Homily (Reflection) for the Twenty-Seventh Sunday of the Year (A) (04th October, 2020) on the Gospel
Is 5:1-7; Ps 79:9.12-16.19-20. (R. Is 5:7); Phil 4:6-9; Matt 21:33-43
There were two brothers; one was living in the city and the other at the village. As brothers, there were a lot of things they entrusted to each other without any form of written agreement or even a witness. One of those things was a piece of land inherited by the one in the city. He entrusted that piece of land to his brother because his brother needed where to cultivate. The one living in the village had cultivated that piece of land for more than two decades before the one in the city decided to relocate to the village. On his return, he made his intention of taking the piece of land back after harvest to his brother. To his greatest surprise, his brother denied ever receiving it from him rather from their late father. Topic: Wicked tenants.
Today’s gospel (the parable of the wicked tenants) is the continuation of the parable of the two sons we read last Sunday. Jesus went on and said to them: “There was a landowner who planted a vineyard. He put a fence around it, dug a hole for the winepress, built a watchtower, leased the vineyard to tenants and then went to a distant country” (Matt 21: 33). It is obvious that the ownership of the vineyard was not under contention and the landowner put everything in their proper places before leasing it to those wicked tenants. Again, the landowner allowed the tenants to work freely by going to a distant country as if not intending to interfere with their freewill.
The tenants were expected to give to the landowner his due at the harvest season. Hence the gospel reads, “When the harvest time came, the landowner sent his servants to the tenants to collect his share of the harvest. But the tenants seized his servants, beat one, killed another and stoned another” (Matt 21:34-35). When the landowner sent more servants, the tenants of the vineyard did the same thing, cf. Matt 21:36. After all these,
…he sent his son to them, saying, ‘They will respect my son.’ But when the tenants saw the son, they said to themselves, ‘This is the heir; come, let us kill him and get his inheritance.’ So they seized him, threw him out of the vineyard, and killed him (Matt 21:37-39).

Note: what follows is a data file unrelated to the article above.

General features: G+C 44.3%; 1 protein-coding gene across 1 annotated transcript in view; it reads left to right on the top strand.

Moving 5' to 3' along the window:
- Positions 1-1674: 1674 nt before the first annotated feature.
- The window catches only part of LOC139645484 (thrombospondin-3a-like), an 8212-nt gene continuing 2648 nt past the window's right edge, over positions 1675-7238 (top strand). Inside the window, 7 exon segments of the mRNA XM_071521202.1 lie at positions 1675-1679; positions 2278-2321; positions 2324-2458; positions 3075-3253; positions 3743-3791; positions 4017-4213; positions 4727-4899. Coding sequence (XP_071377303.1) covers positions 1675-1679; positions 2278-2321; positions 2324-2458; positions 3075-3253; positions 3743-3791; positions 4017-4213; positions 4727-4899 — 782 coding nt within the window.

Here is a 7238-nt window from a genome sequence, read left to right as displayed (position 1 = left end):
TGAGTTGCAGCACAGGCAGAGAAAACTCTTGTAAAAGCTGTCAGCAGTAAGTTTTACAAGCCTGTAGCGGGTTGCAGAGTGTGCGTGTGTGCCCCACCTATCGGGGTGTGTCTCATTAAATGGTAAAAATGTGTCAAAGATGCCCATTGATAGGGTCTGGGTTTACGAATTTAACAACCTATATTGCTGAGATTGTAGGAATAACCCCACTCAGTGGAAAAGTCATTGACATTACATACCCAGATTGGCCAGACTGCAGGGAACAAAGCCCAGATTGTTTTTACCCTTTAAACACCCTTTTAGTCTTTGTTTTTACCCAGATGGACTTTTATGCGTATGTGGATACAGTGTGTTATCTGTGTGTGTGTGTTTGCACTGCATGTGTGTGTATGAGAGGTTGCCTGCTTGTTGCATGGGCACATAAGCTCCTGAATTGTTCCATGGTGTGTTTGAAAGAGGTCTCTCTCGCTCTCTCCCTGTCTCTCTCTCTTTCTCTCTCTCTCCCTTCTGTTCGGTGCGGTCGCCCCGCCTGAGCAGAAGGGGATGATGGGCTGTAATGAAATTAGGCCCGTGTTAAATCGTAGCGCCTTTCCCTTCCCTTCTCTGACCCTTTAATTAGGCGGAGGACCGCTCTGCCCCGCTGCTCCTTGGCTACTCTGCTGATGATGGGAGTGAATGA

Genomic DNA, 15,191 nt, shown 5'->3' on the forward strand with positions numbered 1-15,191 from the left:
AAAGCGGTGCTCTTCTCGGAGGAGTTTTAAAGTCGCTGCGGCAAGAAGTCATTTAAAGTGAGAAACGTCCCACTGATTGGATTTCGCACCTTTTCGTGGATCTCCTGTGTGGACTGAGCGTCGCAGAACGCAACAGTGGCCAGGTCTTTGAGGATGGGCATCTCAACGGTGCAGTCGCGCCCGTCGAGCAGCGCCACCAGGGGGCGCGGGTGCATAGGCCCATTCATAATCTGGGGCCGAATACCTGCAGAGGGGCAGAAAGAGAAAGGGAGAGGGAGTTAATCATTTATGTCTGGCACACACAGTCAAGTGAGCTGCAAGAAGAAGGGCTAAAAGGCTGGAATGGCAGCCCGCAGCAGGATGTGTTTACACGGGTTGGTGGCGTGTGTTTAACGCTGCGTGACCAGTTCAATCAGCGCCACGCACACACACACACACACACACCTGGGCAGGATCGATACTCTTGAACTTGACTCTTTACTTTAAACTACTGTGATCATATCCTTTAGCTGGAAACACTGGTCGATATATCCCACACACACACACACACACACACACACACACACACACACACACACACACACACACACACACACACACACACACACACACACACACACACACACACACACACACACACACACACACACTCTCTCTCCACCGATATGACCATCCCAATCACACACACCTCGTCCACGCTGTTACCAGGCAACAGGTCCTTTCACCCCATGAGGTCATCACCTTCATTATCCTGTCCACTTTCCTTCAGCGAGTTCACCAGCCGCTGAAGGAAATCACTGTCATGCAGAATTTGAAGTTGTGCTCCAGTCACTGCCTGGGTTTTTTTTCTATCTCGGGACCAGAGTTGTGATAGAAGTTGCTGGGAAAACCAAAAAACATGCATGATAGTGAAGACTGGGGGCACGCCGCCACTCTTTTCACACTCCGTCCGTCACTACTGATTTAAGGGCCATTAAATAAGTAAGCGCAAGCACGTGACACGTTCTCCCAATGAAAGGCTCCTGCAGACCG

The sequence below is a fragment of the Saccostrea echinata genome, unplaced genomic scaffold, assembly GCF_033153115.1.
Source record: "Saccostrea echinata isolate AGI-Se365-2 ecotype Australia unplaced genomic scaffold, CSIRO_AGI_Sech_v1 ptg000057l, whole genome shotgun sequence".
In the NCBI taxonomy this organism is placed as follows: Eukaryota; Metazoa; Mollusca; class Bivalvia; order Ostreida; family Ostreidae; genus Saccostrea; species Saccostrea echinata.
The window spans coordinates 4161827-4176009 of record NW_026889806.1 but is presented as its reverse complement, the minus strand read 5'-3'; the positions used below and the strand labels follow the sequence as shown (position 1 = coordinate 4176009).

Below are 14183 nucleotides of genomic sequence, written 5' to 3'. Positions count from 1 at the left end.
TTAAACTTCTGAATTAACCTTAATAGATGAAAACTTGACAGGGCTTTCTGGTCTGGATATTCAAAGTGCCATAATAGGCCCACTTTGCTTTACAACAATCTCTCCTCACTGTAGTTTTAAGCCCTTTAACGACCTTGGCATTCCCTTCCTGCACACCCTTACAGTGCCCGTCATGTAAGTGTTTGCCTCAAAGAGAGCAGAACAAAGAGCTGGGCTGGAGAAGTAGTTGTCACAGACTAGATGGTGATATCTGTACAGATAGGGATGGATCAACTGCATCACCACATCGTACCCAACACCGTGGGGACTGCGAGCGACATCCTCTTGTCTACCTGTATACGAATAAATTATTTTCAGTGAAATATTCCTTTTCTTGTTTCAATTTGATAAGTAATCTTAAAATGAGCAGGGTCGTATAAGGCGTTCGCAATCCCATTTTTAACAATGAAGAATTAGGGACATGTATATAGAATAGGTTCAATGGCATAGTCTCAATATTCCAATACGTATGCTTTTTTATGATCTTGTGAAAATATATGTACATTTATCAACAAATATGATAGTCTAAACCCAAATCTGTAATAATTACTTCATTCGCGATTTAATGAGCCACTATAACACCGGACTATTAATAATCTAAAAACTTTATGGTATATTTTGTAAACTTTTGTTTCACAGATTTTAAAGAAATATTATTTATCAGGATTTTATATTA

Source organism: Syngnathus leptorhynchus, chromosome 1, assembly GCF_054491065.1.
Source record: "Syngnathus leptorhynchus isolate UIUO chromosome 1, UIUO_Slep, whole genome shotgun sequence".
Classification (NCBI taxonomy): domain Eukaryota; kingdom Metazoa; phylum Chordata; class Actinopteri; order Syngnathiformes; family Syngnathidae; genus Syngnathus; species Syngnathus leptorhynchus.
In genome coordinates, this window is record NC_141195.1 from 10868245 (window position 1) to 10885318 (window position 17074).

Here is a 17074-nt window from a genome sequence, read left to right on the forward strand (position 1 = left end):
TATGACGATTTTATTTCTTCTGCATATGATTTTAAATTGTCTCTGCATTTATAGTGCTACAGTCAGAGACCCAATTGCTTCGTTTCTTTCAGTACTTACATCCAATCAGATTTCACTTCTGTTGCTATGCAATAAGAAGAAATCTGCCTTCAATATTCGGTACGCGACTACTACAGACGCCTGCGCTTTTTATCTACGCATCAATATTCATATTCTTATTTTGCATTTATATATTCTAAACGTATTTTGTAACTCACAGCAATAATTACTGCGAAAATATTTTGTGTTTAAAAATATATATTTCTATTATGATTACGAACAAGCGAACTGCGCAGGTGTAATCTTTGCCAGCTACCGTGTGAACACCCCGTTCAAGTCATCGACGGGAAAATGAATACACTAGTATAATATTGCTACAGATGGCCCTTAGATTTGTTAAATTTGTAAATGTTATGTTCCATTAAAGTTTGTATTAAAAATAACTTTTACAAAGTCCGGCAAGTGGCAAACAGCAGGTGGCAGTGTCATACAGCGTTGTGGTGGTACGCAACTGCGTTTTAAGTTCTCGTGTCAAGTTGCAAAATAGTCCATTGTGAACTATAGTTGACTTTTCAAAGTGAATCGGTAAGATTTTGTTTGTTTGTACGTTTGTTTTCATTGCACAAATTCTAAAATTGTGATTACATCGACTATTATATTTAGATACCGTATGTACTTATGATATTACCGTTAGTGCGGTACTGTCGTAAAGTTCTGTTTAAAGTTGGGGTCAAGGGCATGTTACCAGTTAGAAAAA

This parable aptly described these tenants as wicked. In his first letter to the Corinthians Saint Paul told us to learn from what he said about himself and Apollos, cf. 1Cor 4:6. In the same vein, this parable of the wicked tenants is for us to learn. Just like what happened in our introductory story, many have lost lots of things because they were good to others. You can make your own list.
Saint Paul warns against behaving as if anything is ours, “For who sees anything different in you? What have you that you did not receive? If then you received it, why do you boast as if it were not a gift?” (1Cor 4:7). For Saint Peter, “Once you were no people but now you are God's people; once you had not received mercy but now you have received mercy” (1Pt 2:10). Saint Paul goes further to say, “But we have this treasure in earthen vessels, to show that the transcendent power belongs to God and not to us” (2Cor 4:7). Since we have all received everything from God, Saint Peter admonishes us to “… employ it for one another, as good stewards of God's varied grace” (1Pt 4:10) they all belong to God. He did not ask us to become wicked tenants because others are bad but to be good always, cf. Matt 5:43-48. Borrowing the words of Saint Paul, we should not be overcome by evil, but overcome evil with good, cf. Rom 12:21.
Bible Reading: 1Cor 4:1-13; 1Pt 2:1-25; 4:1-11; Matt 5:43-48; 25: 31-46.
Thought for today: What have you done with God’s gifts?
Let us pray: Merciful God, you are the Lord and master of the vineyard. Give us the grace never to forget that we are just mere unworthy tenants. May we be good tenants and always give you your share – Amen.
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